Lake Windigo

From Wikipedia, the free encyclopedia
Jump to: navigation, search
Lake Windigo
Location on Star Island in Cass Lake, Leech Lake Indian Reservation, Beltrami County, Minnesota
Coordinates 47°25′07″N 94°34′13″W / 47.41861°N 94.57028°W / 47.41861; -94.57028Coordinates: 47°25′07″N 94°34′13″W / 47.41861°N 94.57028°W / 47.41861; -94.57028
Basin countries United States
Surface area 199 acres (81 ha)
Max. depth 25 ft (7.6 m)
Surface elevation 1,302 ft (397 m)

Lake Windigo is a small lake on Star Island in northern Minnesota, United States. The lake covers a total of 199 acres (80 hectare) and reaches a maximum depth of 15 feet (4.6 m). The littoral zone is 129 acres (52 hectare). Due to its shallow depth and subsequent abundant plant and algae growth, water clarity extends 6 feet (1.8 m). The lake hosts small populations of northern pike and walleye and large communities of panfish. Access to Lake Windigo is by a short portage from Cass Lake on the north side of the island. The lake is best navigated by canoe, rowboat, or other small watercraft.

Windigo is located in Star Island in Cass Lake. In the television series Ripley's Believe It Or Not, the lake was designated as being the only lake within a lake in the Northern Hemisphere. There are a few other such lakes. It is, however, the only spring fed lake within a river fed lake in the northern hemisphere.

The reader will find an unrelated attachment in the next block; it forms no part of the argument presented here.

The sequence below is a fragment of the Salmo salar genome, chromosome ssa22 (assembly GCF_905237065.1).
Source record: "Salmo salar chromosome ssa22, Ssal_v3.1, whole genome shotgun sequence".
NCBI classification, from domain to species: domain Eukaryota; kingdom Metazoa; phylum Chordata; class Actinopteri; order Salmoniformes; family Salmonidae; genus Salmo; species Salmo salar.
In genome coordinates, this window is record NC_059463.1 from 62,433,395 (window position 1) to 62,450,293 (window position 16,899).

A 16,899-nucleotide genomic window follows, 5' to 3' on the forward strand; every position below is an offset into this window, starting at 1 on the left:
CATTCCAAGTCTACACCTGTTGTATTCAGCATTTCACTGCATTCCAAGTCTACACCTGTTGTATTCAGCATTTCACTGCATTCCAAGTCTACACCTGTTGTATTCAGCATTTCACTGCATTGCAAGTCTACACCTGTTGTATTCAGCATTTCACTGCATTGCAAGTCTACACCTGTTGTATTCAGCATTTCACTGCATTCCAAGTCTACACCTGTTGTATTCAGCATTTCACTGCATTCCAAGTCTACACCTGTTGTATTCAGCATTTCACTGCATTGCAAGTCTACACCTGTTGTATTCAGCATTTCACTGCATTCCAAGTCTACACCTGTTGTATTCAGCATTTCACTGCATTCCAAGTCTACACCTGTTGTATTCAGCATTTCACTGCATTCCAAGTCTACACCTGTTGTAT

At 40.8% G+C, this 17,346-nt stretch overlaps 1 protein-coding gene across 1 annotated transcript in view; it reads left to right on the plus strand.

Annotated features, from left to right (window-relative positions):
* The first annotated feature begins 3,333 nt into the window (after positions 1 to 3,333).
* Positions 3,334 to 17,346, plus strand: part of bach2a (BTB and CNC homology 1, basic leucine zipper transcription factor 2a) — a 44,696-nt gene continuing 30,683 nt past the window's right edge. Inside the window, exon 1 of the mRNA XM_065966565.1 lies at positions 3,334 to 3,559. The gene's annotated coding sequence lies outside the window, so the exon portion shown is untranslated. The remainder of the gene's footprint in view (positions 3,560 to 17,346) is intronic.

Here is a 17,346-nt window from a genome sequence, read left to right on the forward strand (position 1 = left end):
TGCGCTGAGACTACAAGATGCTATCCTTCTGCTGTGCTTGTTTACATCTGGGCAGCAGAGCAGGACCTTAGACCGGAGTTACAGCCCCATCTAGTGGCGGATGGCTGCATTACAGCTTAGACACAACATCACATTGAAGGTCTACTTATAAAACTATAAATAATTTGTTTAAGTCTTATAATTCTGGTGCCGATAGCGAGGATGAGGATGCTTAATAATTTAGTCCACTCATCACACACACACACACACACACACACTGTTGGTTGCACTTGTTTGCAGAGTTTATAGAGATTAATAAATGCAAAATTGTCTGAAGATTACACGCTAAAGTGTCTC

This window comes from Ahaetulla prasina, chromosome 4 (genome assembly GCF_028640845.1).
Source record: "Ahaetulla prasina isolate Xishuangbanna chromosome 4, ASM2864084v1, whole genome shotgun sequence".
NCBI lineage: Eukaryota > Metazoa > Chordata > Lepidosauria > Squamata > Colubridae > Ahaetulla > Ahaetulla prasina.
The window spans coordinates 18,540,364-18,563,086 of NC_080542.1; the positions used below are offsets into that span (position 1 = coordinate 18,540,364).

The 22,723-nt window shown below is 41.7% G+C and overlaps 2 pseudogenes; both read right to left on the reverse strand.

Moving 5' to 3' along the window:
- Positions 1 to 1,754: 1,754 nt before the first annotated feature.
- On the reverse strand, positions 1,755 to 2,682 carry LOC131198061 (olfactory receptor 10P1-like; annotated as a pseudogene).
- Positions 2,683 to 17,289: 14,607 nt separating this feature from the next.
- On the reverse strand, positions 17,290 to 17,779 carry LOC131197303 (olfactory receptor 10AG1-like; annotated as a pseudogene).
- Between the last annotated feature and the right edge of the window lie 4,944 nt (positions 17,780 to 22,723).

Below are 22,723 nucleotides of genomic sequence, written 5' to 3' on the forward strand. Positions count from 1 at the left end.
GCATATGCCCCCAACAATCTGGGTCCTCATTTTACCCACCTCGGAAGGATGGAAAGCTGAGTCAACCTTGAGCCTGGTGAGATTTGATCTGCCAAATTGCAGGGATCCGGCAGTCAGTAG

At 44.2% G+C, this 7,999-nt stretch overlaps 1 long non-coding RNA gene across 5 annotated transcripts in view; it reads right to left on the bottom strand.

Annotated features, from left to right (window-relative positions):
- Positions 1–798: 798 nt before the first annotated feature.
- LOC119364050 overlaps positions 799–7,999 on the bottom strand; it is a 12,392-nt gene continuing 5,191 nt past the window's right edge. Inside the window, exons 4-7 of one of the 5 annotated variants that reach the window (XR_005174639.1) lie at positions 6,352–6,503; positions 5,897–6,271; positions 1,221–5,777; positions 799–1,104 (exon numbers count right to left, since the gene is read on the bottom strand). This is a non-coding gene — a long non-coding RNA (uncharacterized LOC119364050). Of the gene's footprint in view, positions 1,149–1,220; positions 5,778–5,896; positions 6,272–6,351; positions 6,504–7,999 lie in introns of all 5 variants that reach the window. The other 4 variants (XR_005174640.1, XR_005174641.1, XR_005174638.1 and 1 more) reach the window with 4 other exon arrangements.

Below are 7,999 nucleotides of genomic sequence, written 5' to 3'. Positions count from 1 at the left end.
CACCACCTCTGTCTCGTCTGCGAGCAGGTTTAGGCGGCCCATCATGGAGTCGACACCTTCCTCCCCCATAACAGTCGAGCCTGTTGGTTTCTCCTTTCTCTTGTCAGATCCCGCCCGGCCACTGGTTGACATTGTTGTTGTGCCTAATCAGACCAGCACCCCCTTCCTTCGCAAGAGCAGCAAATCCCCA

Star Island is itself an historical site. The village of Ozaawindib, Schoolcraft's guide to Lake Itasca, was located on the island. The Ojibwe people flourished in the area up until the arrival of American and European settlers. In the early 1900s, parts of the island were sold to private entities, while the majority of the island entered the protection of the federal government as a national forest. It remains this way to this day.

The lake derives its name from the Wendigo or Windigo of Ojibwe mythology. A cryptoid was a malevolent, cannibalistic spirit that could possess people and inspire cannibalism, particularly during times of famine. Wendigo ceremonies were often performed during times of famine to remind the people to be wary of the Wendigo spirits.

References[edit]